Powershell to Automate SQL Compare

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A question came up on the SQL Server Central Forums, how could you use Red Gate SQL Compare to automate creating scripts for all your databases at once. What’s the first thing that popped into my head? Yep, Powershell.

SQL Compare Pro comes with a command line utility that allows you to automate just about everything you can do with the GUI. I like to use it when I’m setting up deployment mechanisms for systems because it makes one click deployments possible. I won’t go into all the methods of that type of automation here. For a lot more information on that topic, check out the Team-Based Development book.

If you’re interested in exploring how you can use the command line, just type this:

[sourcecode language=”sql”]sqlcompare/?[/sourcecode]

Now is a good time to note that I’ve set SQL Compare’s location within my path because I use it so often from various locations in the disk, that having to type the full path every time I want it, is just too much.

Here is the PowerShell script:

[sourcecode language=”powershell”]$Server = “grant-red1\gfr1”
$Path = “c:\dbscripts”

Invoke-Sqlcmd -Query “sp_databases” -ServerInstance $Server | ForEach-Object {Invoke-Expression “sqlcompare.exe /s1:$Server /db1:$($_.DATABASE_NAME) /mkscr:$($Path)\$($_.DATABASE_NAME) /q” }[/sourcecode]

It’s just a single line of code, not counting setting the variables. I’ll be making it into a full blown script and posting it on the Red Gate site (location to be determined) so you can just call it passing variables. In the mean time, let me explain what I’ve done.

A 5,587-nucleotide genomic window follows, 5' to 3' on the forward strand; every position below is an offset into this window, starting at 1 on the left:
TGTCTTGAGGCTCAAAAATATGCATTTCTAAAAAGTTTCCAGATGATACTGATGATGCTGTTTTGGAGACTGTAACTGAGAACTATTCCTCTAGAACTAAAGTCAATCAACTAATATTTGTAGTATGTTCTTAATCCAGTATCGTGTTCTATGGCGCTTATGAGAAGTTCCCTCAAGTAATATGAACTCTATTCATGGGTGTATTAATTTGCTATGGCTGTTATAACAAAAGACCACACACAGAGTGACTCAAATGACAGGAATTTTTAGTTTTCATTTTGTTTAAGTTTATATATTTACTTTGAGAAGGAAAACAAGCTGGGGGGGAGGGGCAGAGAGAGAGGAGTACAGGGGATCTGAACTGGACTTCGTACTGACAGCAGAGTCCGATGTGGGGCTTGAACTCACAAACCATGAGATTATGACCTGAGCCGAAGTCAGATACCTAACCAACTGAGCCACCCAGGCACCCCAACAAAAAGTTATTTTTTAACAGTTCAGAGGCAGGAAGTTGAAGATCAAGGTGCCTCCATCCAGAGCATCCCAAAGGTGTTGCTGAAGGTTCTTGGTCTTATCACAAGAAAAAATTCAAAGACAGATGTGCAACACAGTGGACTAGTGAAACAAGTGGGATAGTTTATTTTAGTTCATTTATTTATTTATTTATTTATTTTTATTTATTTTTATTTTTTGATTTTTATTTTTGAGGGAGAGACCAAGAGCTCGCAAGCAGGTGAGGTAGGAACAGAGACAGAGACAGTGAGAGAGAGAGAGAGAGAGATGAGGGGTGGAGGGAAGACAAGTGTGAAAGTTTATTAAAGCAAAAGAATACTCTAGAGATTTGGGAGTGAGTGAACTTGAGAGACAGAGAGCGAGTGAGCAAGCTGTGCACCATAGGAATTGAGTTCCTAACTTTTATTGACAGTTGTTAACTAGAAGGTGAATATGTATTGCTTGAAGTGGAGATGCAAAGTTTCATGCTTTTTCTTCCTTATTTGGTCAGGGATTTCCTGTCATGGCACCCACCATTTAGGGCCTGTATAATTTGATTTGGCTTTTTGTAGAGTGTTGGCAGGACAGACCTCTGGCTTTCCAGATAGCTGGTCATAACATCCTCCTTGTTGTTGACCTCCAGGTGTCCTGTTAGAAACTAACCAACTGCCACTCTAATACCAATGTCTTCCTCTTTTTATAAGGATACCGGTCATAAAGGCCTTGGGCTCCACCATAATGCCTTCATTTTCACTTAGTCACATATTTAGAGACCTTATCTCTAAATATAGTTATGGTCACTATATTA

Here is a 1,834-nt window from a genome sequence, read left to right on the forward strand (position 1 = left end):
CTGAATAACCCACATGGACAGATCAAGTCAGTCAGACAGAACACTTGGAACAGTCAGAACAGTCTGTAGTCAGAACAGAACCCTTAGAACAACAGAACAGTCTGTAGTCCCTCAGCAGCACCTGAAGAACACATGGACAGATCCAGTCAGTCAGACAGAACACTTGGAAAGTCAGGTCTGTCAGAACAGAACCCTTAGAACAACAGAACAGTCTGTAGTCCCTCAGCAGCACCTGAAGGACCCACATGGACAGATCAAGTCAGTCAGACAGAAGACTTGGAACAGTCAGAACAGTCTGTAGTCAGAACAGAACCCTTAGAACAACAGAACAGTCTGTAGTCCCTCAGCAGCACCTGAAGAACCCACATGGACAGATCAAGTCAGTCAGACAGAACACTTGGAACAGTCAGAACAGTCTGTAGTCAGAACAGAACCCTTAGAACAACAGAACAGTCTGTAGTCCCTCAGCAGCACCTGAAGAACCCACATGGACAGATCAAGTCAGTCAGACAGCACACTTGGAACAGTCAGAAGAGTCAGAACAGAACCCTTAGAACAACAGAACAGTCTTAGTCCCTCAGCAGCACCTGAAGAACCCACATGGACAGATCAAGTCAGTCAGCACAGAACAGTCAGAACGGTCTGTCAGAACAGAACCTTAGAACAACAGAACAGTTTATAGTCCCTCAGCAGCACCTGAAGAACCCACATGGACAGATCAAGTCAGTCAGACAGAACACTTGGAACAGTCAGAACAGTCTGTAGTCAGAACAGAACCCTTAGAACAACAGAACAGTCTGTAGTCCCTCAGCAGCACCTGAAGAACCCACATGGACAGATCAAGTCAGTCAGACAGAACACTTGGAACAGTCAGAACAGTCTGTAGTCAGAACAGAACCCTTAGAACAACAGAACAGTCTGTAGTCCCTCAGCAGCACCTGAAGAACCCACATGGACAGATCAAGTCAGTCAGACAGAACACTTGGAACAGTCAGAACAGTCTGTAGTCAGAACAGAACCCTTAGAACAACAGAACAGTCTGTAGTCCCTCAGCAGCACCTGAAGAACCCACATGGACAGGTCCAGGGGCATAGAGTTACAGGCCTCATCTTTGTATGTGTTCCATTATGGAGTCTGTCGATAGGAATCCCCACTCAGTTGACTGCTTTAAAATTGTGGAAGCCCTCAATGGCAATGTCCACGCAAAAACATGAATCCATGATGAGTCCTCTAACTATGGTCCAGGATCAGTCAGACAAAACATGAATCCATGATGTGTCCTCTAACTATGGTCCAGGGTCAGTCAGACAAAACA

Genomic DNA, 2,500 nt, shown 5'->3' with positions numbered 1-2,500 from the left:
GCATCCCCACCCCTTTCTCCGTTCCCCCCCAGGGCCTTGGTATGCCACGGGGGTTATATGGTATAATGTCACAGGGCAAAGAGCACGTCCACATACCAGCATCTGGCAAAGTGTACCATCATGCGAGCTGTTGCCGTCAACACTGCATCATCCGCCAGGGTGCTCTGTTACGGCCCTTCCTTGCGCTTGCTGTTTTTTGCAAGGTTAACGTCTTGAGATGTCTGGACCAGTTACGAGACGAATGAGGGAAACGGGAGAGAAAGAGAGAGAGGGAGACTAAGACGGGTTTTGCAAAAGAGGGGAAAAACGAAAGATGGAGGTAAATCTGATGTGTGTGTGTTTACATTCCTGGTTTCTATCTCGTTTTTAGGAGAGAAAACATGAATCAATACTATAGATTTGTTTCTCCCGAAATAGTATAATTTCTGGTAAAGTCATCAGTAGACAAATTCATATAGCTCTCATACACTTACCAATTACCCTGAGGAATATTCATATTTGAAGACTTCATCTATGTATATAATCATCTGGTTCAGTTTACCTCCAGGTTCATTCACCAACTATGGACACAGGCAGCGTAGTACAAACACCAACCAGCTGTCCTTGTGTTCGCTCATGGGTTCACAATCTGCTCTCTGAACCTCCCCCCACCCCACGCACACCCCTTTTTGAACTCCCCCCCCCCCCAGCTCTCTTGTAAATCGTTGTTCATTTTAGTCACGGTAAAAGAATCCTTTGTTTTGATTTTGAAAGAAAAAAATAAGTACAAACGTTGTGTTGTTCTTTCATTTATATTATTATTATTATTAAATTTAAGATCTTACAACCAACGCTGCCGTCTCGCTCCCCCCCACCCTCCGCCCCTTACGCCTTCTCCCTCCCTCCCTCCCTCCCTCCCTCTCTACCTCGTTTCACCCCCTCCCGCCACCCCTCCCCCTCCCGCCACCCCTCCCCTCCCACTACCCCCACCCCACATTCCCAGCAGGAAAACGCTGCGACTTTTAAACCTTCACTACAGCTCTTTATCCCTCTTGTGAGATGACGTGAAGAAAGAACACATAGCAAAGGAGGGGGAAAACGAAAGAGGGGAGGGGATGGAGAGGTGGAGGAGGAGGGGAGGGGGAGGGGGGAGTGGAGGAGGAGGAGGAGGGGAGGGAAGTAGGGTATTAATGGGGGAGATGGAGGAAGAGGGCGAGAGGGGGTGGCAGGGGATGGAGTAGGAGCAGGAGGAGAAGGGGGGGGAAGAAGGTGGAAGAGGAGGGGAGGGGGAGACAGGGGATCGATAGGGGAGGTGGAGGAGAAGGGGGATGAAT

First, I use the Invoke-Sqlcmd utility to pass the query sp_databases to the server. This will retrieve the result set which consists of DATABASE_NAME, DATABASE_SIZE, and REMARKS for all user databases on the instance and any databases available through a gateway on that instance. From there I simply use the pipe, “|”, to pass the results to a ForEach-Object loop. Yes, I’d prefer not to use a loop, but this is a DOS command line utility, not a PowerShell commandlet, which means it’s not aware of the beauties of the pipe. Invoke-Expression is used to call sqlcompare.exe for each row within the result set. I use the abbreviation for the parameter /Server1, /s1, to set the instance through the variable $Server. I then use the abbreviation of the parameter /Database1, /db1, and the database name came from my object, and the column name, $_.DATABASE_NAME. Then the magic. The parameter /MakeScript, I again abbreviated to /mkscr, along with a path, in which I included the database name in order to separate out each database, was all that was needed to complete the command.

In short, three PowerShell commands and one call SQL Compare’s command line are all that are needed.

When you run this script, you’ll get a folder for each database and inside that will be a complete set of scripts for recreating the database. You can use this to script out your databases for inclusion in a source control system, or for whatever else you might need.

This example is just a small taste of what’s possible to automate using the command line utility in SQL Compare. Further, you can see that it’s very possible, easy even, to integrate SQL Compare with the primary means of server automation within Microsoft today, PowerShell.

PS: I won’t normally be posting much Red Gate stuff on my personal blog. I’ll be doing that inside the official Red Gate area where there are lot more eyeballs looking at it. But, until we get that all set up, I really wanted to share this little tid bit.


OK, fine, but what do you think?